For millions of years, the Yangtze River in China (the third longest river in the world after the Nile and the Amazon) was home to a wide variety of freshwater species, including 378 known species of fish, the largest of which was a seven-meter long and weighing 450 kilograms, which made it the largest water fish Absolutely fresh and known as the Chinese paddle fish.
And if we are now talking about this giant fish in the past tense, it is because its last confirmed view was in 2003, after which the research campaigns to find one live fish in Yangtze continued to no avail.
That is why its extinction - which estimates say took place between 2005 and 2010 - was announced in a recent study by the "Science of the Total Environment" research team headed by Hui Zhang of the Chinese Academy of Fishery Sciences in Wuhan.
The study commented on the possible causes of this unfortunate extinction, saying, "Overfishing and dam construction are behind the extinction of a fish that has lived on Earth for nearly two hundred million years."
This means that the Chinese paddle fish were able to survive without limitation crises and challenges, including the events of the great extinction that killed the dinosaurs and giant marine reptiles about 65 million years ago.
For millions of years, this primitive fish - with its long, beaky beak - changed little, but what changed radically and almost incredibly - especially in recent decades - was the old river, under human rule.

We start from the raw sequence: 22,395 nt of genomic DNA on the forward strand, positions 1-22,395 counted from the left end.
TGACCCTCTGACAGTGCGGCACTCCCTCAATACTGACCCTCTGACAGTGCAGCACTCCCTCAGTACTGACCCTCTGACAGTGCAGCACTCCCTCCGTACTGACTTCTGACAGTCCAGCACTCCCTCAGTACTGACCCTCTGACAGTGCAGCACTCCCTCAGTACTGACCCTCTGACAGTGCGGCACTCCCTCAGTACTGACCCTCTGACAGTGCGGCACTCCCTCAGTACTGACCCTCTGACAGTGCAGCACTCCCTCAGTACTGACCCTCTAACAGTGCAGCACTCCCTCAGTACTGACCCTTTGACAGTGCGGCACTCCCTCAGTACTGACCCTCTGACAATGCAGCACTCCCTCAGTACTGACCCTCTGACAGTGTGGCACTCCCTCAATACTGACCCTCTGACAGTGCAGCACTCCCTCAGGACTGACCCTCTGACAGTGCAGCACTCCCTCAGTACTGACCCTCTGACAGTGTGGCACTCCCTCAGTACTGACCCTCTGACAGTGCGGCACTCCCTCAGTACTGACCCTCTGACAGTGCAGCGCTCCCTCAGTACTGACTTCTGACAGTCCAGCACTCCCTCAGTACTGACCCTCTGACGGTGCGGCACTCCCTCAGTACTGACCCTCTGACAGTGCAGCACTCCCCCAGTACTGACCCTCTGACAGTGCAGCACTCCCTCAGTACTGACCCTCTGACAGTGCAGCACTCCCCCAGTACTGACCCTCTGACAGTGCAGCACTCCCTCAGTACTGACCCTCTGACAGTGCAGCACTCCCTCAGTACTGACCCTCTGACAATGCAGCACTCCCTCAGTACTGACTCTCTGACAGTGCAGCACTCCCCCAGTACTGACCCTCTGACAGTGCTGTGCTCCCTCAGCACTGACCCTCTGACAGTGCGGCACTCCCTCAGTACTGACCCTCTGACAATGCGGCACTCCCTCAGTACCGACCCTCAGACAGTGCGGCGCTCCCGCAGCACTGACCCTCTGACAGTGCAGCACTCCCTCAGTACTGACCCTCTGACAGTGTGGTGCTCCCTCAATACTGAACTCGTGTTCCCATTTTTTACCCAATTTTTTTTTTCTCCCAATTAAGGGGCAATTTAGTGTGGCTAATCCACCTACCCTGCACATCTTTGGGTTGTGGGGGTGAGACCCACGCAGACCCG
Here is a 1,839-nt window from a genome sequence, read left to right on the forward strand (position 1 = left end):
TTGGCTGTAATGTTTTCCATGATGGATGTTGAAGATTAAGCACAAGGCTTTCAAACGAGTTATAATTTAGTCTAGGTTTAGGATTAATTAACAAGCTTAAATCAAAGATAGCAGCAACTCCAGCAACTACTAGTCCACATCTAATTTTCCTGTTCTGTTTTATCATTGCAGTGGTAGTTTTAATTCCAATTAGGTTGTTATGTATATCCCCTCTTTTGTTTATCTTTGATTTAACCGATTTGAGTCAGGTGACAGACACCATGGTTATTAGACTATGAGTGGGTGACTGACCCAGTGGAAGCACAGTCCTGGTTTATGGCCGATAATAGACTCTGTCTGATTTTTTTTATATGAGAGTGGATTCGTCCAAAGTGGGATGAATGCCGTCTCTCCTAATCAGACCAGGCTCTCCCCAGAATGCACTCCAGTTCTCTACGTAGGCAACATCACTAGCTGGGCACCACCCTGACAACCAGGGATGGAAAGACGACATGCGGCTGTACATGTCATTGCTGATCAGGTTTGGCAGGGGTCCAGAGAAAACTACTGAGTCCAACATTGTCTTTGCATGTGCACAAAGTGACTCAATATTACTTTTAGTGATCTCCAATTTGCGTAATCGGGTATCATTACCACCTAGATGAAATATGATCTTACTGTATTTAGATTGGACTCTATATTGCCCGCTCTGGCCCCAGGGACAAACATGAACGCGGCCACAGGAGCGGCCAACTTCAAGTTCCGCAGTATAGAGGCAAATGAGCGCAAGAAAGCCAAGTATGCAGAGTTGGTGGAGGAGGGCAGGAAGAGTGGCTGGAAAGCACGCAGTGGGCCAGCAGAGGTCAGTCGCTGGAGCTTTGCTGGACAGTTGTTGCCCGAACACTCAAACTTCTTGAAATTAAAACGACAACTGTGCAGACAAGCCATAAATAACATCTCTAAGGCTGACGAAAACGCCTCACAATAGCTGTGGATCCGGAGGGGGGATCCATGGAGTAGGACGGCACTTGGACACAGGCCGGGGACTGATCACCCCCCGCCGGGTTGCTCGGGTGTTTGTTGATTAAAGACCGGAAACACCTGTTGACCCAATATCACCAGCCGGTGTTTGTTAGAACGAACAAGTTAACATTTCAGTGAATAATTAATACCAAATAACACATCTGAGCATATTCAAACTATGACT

The numbers say that in the seventies of the twentieth century alone, an estimated 25 tons of paddle fish were harvested from the river every year, but in 1981 the construction of the Jezuba Dam, which led to a complete separation of the clans of paddle fish on both sides of the dam, and the complete obstruction of their migratory paths across a stream The river, and therefore its antique lifestyle.
|Overfishing and dam construction are behind the extinction of Chinese paddle fish (websites)|
Despite the Chinese government's efforts - since the 1980s - to protect it from extinction, paddle fish had lost their ability to reproduce in nature by 1993.
Despite the severe scarcity, the observation of fish did not stop in the 1990s, according to Dr. Zhang - the chief researcher in the study - but the last era of humans with a live Chinese paddle fish was in 2003, when the scientists immediately installed a tracking device in their body, but they completely lost their impact after few hours.
The last flight
Since 2017, the research team led by Dr. Zhang has made every effort to find a live sample, from nets erected everywhere possible, to inspecting the local fish market in search of a fresh body. To finally observe 332 species of the Yangtze River, without finding a single paddle fish, and append to their study with this sad phrase, "Based on these strong indications, the Chinese paddle fish can be almost certainly declared among extinct species."
As a last desperate warning warning to save the remaining other endangered species - such as the Chinese alligators - the Chinese authorities have announced a ten-year hunting ban on these species, covering more than 300 places on the Yangtze River.
The ban, which unfortunately slowed to the moment of the last goodbye to the largest and oldest freshwater fish that has inhabited this great river for millions of years, in a manner that is closer to the phrase that came in the movie "Big Fish" by Tim Burton "The largest fish in the river reaches that position in a way One: It is never held.